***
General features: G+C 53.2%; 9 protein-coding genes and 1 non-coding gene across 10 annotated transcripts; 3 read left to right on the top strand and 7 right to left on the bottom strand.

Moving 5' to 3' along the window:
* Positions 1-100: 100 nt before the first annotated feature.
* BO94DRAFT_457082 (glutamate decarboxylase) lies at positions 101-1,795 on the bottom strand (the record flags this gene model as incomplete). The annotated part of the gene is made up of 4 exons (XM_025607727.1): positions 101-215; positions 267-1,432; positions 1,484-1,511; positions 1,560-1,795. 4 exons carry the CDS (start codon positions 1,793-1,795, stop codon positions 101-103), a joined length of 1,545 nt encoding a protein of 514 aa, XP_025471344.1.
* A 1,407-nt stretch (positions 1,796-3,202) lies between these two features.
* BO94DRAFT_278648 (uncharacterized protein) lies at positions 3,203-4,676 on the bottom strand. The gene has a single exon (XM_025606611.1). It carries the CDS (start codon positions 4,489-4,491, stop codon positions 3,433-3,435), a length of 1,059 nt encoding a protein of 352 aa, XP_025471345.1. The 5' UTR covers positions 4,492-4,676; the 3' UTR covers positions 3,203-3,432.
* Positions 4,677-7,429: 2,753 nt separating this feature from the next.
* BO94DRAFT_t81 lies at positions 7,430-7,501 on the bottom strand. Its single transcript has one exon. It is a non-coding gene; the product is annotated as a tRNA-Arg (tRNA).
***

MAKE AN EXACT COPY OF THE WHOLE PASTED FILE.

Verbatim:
General features: G+C 53.2%; 9 protein-coding genes and 1 non-coding gene across 10 annotated transcripts; 3 read left to right on the top strand and 7 right to left on the bottom strand.

Moving 5' to 3' along the window:
* Positions 1-100: 100 nt before the first annotated feature.
* BO94DRAFT_457082 (glutamate decarboxylase) lies at positions 101-1,795 on the bottom strand (the record flags this gene model as incomplete). The annotated part of the gene is made up of 4 exons (XM_025607727.1): positions 101-215; positions 267-1,432; positions 1,484-1,511; positions 1,560-1,795. 4 exons carry the CDS (start codon positions 1,793-1,795, stop codon positions 101-103), a joined length of 1,545 nt encoding a protein of 514 aa, XP_025471344.1.
* A 1,407-nt stretch (positions 1,796-3,202) lies between these two features.
* BO94DRAFT_278648 (uncharacterized protein) lies at positions 3,203-4,676 on the bottom strand. The gene has a single exon (XM_025606611.1). It carries the CDS (start codon positions 4,489-4,491, stop codon positions 3,433-3,435), a length of 1,059 nt encoding a protein of 352 aa, XP_025471345.1. The 5' UTR covers positions 4,492-4,676; the 3' UTR covers positions 3,203-3,432.
* Positions 4,677-7,429: 2,753 nt separating this feature from the next.
* BO94DRAFT_t81 lies at positions 7,430-7,501 on the bottom strand. Its single transcript has one exon. It is a non-coding gene; the product is annotated as a tRNA-Arg (tRNA).